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Time for AK to be paid $12,750.

Monday, December 2, 2013

Who? Who?

Who is paying AK so much money?

Why? Why?

Make a guess?




Give up?

It is the last quarter of 2013 and I am making my yearly contribution to my SRS account. 

So, I am paying myself $12,750.

Aiyoh, who threw something rotten at me

Hey, must have a sense of humour mah. LOL.

Although the contribution cap is S$ 12,750, we do not have to contribute the maximum if we don't need to or are unable to.

Don't need to? 

Well, a person who pays relatively little income tax could be tax free simply by contributing a few thousand dollars to his SRS account.

Unable to? 

Everyone's circumstances are different. $12,750 is quite a bit of money for many. 

If a person could only contribute $5,000 comfortably, then do so. 

Although he would not enjoy the maximum tax savings, he would still enjoy some savings.

I hope you will remember to contribute to yours before the end of the year.

The SRS is part of the Singapore government’s multi-pronged strategy to address the financial needs of a greying population by helping Singaporeans to save more for their old age. 

It began in 2001 and is operated by the private sector. 

Writing out a cheque to myself.

From 2016, the max SRS contribution is $15,300 a year.

Download the SRS Handbook: here.

Related posts:
1. Be rewarded for opening an SRS account.
2. A war chest called "SRS".


Unknown said...

Hi AK,

I see the $12,750 and I know its SRS already. Can't bluff me =)

AK71 said...

Hi Matthew,

Aiyoh, you are too smart for me to play a trick on you. ;p

Money Honey said...

why are you choosing december month to do the contribution and not beginning of the year (in January month)? l prefer doing so beginning of the year so as lock-in the amount into SRS rather than risking spending it away.

agreeing with you that one need not contribute the max amount if cannot afford.

one can also do SRS contribution on monthly basis at different amount of "spare" cash; for example, $1063 x 12 months = $12750.

already too late using this installment method in Dec'13? then start using the painless installment method in Jan'14.

AK71 said...

Hi Money Honey,

I always make my contributions towards the end of the year because the SRS account attracts a pitiful interest rate. My regular savings account has a higher rate.

Yes, I suppose there is always a risk of spending away money although that risk is pretty remote in my case. I am terrible when it comes to discretionary spending, I guess, in a good way. ;p

Your idea of making a monthly contribution is a very good one for people who might find it too painful to make a one time contribution. Too late for this year, perhaps, but some readers might pick it up for next year. :)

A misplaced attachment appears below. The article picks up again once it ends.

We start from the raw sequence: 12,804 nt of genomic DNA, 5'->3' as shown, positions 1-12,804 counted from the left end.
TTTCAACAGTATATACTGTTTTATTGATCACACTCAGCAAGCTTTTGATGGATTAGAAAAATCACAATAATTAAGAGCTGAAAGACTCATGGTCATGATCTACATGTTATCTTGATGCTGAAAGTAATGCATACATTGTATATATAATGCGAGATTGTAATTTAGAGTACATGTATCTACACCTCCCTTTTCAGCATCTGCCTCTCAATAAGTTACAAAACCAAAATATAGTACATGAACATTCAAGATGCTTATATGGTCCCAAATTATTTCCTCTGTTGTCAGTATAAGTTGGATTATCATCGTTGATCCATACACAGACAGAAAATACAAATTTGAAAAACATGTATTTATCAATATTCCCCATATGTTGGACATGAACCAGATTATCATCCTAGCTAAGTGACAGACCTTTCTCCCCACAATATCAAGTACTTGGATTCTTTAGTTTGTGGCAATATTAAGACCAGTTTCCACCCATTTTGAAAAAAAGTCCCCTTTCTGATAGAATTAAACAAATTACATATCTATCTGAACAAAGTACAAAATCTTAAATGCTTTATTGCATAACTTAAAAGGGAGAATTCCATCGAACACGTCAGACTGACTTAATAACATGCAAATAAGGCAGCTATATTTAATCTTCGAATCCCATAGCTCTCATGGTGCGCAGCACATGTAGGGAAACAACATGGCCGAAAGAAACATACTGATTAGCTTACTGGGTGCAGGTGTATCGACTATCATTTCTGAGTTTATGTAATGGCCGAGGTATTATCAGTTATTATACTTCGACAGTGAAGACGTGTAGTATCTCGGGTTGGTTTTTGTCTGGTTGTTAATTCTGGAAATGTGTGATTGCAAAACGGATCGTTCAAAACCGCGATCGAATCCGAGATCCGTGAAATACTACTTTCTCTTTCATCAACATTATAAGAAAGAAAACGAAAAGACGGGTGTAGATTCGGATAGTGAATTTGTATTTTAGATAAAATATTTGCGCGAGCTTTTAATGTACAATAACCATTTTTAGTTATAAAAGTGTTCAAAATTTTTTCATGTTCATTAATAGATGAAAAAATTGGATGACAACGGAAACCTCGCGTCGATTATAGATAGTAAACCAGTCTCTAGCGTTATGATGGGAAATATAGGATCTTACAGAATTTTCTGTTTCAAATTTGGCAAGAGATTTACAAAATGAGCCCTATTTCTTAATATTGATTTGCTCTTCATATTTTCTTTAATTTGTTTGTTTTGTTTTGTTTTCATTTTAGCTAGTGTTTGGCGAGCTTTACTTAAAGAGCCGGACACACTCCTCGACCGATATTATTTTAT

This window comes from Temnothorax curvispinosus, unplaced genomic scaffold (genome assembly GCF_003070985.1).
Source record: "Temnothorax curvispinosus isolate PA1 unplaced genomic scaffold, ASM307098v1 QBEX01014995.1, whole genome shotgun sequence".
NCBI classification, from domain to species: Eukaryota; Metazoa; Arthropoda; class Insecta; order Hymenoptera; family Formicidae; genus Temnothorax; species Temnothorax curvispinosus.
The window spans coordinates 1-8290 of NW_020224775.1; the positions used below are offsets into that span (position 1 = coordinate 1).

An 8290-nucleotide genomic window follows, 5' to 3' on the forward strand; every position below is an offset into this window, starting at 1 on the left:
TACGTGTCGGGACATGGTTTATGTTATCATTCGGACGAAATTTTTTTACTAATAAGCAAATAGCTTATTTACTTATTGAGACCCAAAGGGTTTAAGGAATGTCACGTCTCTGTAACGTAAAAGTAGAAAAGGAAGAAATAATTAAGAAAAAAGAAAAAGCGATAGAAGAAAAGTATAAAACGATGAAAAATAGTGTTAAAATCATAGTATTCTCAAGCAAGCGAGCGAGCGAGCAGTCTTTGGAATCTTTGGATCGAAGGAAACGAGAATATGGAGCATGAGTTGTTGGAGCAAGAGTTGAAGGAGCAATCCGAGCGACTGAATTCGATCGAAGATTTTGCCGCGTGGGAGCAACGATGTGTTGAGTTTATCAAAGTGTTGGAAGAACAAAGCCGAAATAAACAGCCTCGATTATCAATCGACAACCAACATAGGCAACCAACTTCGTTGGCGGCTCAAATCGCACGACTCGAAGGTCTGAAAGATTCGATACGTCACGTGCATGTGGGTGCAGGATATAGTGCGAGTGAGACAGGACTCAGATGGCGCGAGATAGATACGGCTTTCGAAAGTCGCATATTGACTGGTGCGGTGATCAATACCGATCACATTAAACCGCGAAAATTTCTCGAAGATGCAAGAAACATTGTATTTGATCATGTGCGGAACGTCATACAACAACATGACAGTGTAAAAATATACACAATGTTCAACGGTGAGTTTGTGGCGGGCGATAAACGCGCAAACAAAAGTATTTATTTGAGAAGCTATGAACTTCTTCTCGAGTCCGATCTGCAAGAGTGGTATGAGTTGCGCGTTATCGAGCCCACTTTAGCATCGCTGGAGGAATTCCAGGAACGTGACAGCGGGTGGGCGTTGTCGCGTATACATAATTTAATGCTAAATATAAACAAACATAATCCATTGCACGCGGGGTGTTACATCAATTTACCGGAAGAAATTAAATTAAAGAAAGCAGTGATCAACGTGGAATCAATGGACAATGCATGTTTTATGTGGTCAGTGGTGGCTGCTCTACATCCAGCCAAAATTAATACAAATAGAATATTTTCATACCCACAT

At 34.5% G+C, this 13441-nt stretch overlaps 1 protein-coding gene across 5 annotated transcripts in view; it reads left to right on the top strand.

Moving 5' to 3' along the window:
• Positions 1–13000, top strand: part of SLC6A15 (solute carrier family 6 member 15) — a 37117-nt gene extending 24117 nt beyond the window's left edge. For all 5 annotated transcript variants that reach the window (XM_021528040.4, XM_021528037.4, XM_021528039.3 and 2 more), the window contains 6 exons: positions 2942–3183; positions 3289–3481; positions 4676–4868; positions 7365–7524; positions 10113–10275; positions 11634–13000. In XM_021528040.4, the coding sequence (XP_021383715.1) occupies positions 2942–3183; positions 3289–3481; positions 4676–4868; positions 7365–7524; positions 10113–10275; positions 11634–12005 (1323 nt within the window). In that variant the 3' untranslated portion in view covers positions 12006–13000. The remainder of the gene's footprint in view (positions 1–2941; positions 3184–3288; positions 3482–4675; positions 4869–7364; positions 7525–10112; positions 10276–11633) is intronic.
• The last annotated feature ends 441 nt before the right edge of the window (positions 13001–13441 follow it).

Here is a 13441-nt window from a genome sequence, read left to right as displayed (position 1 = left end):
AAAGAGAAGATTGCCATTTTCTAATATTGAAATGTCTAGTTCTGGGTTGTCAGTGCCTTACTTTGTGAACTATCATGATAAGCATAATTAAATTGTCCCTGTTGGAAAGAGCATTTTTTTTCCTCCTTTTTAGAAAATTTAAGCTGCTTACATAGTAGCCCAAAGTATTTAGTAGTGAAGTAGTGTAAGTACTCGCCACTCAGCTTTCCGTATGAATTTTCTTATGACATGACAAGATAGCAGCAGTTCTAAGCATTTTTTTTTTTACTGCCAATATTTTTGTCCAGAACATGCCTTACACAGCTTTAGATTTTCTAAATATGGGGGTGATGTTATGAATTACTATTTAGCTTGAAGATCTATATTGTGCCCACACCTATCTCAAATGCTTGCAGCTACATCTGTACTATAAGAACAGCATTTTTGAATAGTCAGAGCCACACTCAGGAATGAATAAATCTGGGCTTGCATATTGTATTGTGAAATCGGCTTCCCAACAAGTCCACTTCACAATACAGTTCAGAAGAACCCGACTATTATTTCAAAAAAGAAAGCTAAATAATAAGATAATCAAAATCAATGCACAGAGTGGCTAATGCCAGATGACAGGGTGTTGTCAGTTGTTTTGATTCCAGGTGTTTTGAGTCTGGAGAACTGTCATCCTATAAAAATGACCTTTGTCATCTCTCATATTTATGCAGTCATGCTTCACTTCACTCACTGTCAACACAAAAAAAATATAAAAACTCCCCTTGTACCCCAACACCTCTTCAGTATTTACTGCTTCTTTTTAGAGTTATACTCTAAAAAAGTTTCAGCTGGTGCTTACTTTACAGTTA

hjteo said...

Hi AK,
Some banks now allow contribution to SRS online i.e. DBS now has online contribution if done before 18 Dec. Otherwise it will still be via cheque or at the counter.
(The info is at the DBS SRS website.)

AK71 said...

Hi hjteo,

Yup. So convenient. However, it must be a transfer from a DBS bank account, right?

Unknown said...

choosing to contribute in December allows one to better gauge the amount of tax deductible required to reduce the taxable income to a lower bracket or zero.

E.g. After all allowable tax deduction, taxable income is 25k, you can then choose to contribute 5k to SRS to reduce income tax for the year to $0.

If you contribute at the beginning of the year, you may not know the exact amount to contribute to reduce the tax to $0.

Of course, this will not apply if your taxable income after deductions is beyond $32,750

hjteo said...

Hi AK,
Yes. If having a DBS SRS account, it's from a existing personal DBS savings/current account (joint account cannot). This via a online contribution form. No more going to deposit cheque into DBS/POSB branches.

link here:

Read that for OCBC is via the online banking system. Can't comment on OCBC as I am using DBS.

Dividend Tech Warrior said...

Hi AK,

Off-topic a bit. Hope u dun mind.

What do u think of AIMS. AMP's latest acquisition?


AK71 said...

Hi Matthew,

Thank you for rationalising this for us.

Although I am sure each one of us have our own reasons for contributing when we do, you have provided me with a new angle on why an end of year contribution is better. :)

AK71 said...

Hi hjteo,

I always write a UOB cheque to deposit into my SRS account with DBS.

Anyway, it is quite easy. I just do a quick cheque deposit. No queue. No hassle. :)

AK71 said...

Hi DW,

The Australian office building with Singtel-Optus as the main tenant? Well, it seems that AIMS AMP Capital Industrial REIT got a fair deal. There wasn't any discount to NAV.

The purchase will be fully funded by debt. So, it will be DPU accretive which is good news for unit holders. The built in 3% annual rental escalation is attractive too.

I don't understand Australian commercial property well enough to comment on whether it is a good time to move in. However, I remember George Wang saying that warehouse properties are looking attractive there.

I will have to wait for a quarter or two to see more clearly.

Zaanan said...

Thought it was your dividend from Marco Polo. :P